The Church is like a gardener’s water hose

A water hose delivers fresh water through the tubing that extends from the spigot to the garden. A gardener directs the spray of the water with the nozzle. At times he uses too much H20, or not enough. He may even misdirect the spray, or turn off the spigot through sloth, incompetence, or malice. But the water remains necessary for health and growth and is always pure.

The waters from the spigot are the teachings of Jesus (and Scriptures). The hose is the long Sacred Tradition of the Church. The flow of water is the refreshing Deposit of Faith and the Sacraments. The hose – representing Sacred Tradition — extends over many centuries without significant leaks or ruptures. The pope is the gardener in charge of the nozzle. His job (assisted by bishops and priests) is to direct the refreshing waters of Jesus – the living water – to the faithful.

The pope cannot pollute the pure waters of authentic Church teaching. But he may misdirect the spray, or even turn off the nozzle as he busies himself with his personal or political distractions. But with the passage of time and God’s grace, the rivers of God’s sanctifying waters are ultimately unimpeded and sufficient for our salvation.

These imperfect images may help us understand the reality of the Church as the Mystical Body of Christ, sustained and protected by Holy Spirit. But human reason also fortifies our confidence in the Church. Scriptures, Sacred Tradition, and the Church’s Magisterium form an iron triangle of logic that guards Revelation against error. The teaching of the clergy at all levels cannot depart from Scriptures and Tradition for long before the demands of reason bring them back into the sheepfold of Catholic orthodoxy. The logical principle of non-contradiction also guards our faith.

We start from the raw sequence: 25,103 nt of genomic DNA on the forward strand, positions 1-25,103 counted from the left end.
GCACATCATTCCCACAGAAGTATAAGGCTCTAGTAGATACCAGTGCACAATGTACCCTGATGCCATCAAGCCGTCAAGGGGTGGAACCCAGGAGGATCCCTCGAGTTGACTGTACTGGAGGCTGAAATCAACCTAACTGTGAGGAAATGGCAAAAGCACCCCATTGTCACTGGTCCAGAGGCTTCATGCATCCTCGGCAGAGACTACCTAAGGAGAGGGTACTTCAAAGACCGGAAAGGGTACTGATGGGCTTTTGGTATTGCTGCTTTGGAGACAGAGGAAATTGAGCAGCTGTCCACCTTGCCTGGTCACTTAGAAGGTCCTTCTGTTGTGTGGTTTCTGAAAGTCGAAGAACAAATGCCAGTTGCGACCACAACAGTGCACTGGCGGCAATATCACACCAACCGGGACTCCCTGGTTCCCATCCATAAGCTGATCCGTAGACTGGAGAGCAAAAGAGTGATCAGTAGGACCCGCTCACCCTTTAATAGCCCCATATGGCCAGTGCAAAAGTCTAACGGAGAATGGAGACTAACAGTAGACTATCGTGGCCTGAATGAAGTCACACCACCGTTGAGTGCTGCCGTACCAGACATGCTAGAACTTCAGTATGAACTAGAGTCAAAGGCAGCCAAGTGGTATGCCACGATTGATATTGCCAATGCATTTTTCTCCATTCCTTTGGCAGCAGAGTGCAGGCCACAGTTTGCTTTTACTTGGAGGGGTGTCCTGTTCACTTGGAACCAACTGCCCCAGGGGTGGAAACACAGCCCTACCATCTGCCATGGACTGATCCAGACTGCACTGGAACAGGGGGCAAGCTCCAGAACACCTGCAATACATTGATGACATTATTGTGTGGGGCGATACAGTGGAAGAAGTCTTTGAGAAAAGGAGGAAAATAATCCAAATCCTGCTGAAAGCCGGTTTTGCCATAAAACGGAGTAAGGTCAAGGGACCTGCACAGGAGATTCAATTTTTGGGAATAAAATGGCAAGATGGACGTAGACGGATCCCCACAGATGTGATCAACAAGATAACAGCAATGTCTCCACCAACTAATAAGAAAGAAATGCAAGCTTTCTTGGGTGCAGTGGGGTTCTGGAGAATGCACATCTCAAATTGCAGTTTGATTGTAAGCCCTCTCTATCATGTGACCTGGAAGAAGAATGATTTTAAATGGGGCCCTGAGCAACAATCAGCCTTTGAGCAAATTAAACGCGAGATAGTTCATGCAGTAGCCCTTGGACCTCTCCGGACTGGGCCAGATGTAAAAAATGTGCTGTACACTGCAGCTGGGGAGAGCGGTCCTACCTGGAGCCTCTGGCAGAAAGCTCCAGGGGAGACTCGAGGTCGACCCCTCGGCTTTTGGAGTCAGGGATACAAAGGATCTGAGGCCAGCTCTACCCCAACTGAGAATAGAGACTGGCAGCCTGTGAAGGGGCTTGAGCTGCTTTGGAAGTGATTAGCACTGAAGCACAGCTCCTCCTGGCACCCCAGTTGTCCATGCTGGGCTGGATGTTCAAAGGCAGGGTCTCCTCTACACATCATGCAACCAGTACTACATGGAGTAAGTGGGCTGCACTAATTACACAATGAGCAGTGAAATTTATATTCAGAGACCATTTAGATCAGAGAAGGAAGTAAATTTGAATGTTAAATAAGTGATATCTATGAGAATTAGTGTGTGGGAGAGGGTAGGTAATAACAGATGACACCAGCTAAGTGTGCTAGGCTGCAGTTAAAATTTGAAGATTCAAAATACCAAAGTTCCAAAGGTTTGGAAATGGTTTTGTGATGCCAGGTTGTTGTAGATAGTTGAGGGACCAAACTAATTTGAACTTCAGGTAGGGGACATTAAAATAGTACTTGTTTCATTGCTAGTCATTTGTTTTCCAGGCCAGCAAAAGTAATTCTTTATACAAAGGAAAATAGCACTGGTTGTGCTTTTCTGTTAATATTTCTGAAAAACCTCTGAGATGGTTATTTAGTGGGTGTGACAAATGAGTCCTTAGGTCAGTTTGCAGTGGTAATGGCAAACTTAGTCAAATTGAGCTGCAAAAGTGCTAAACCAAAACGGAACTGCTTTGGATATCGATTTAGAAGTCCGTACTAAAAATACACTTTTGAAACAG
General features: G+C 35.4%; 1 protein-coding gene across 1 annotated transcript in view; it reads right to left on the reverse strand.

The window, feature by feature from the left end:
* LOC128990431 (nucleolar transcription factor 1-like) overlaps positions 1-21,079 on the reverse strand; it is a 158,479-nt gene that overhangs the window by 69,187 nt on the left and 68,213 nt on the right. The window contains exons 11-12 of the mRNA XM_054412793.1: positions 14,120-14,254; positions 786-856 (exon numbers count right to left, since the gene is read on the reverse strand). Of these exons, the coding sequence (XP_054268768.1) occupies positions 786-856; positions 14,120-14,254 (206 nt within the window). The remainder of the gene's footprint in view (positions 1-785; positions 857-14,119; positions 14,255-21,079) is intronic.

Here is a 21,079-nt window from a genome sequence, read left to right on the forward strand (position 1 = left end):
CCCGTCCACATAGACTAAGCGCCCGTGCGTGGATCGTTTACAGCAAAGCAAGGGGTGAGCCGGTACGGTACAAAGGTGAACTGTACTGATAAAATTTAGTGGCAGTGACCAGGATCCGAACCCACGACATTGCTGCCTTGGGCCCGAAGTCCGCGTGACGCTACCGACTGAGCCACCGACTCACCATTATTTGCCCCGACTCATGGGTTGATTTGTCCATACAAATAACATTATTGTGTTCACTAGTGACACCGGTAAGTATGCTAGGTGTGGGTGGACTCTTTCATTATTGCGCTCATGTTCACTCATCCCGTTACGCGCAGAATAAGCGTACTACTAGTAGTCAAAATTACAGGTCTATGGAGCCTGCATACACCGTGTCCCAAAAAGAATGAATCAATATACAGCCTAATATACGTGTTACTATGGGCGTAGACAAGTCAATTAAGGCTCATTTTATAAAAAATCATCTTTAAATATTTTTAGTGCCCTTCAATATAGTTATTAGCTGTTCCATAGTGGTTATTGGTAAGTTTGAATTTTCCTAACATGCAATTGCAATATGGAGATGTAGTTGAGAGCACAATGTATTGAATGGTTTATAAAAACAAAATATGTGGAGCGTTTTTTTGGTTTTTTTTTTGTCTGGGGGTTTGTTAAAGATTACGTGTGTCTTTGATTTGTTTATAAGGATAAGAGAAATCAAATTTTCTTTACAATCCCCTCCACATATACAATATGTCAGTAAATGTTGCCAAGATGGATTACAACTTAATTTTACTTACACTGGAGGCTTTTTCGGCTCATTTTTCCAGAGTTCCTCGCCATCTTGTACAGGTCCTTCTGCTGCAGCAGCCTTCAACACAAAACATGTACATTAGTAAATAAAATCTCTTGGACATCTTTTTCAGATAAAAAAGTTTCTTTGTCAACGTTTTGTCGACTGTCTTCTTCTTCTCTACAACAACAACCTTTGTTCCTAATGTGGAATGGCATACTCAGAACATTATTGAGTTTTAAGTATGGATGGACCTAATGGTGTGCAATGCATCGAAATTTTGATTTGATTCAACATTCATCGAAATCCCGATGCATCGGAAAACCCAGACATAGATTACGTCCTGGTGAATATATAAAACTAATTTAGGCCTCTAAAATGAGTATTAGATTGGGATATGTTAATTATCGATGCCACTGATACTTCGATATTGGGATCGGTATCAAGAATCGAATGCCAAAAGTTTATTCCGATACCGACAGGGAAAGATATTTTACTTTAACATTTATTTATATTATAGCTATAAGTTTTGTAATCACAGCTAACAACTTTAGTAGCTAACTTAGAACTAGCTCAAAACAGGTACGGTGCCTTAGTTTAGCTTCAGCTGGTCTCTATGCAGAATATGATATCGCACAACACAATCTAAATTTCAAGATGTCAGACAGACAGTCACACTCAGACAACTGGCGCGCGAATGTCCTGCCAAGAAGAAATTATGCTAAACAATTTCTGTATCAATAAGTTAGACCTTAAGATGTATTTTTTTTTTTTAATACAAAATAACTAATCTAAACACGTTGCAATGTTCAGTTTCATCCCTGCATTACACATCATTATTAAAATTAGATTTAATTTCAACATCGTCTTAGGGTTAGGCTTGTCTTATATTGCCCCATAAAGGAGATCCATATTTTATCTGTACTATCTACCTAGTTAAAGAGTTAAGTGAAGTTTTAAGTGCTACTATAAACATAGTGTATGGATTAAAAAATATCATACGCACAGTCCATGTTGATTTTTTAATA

So rejoice always in the splendor of the Church, always and forever the saving spotless Bride of Christ.

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About Father Jerry J. Pokorsky 39 Articles
Father Jerry J. Pokorsky is a priest of the Diocese of Arlington. He is pastor of St. Catherine of Siena parish in Great Falls, Virginia.. He holds a Master of Divinity degree as well as a master’s degree in moral theology.


    • How does the laity force reform on the hierarchy? The usual response of the hierarchy is stonewalling, or the stock reply “Who am I to judge?” With all the clerical wrongdoing “Who am I to judge?” is not working. Too many clergy are not living up to their responsibilities that come with Apostolic Succession and Holy Orders.

    • I am not sure as to how accurate this saying is. There are many saints who were in religious orders and were not ordained, who had much influence on/in the Church. Most Catholics see themselves see themselves as followers of Jesus, and rely on the leadership of the apostles’ successors. Look what happened after Vatican II as the so-called spirit of Vatican II took euphoric hold of our leaders who conjured absurdity after absurdity in their implementation of their skewed interpretations of the V2 documents. The bandwagon got so full of misguided clerics blinded with the dope of euphoria; who could call a halt to the craziness? A priest of my-then parish who became the Chancellor of the Diocese publicly made fun of me for espousing adherence to Tradition. Need I, or can I, say more?

  1. The history of the Bible shows that sometimes things get so bad that it requires God’s intervention. The forty years in the Desert(pre-exile as it were). The fall of the House of Eli. The division of King Solomon’s kingdom. The exiles and the Lost Tribes of Israel. In New Testament times there was the destruction of Jerusalem and the Second Temple in 70AD. To me the Protestant Revolt/Reformation looks like God allowing the Church to share the fate of King Solomon’s divided kingdom.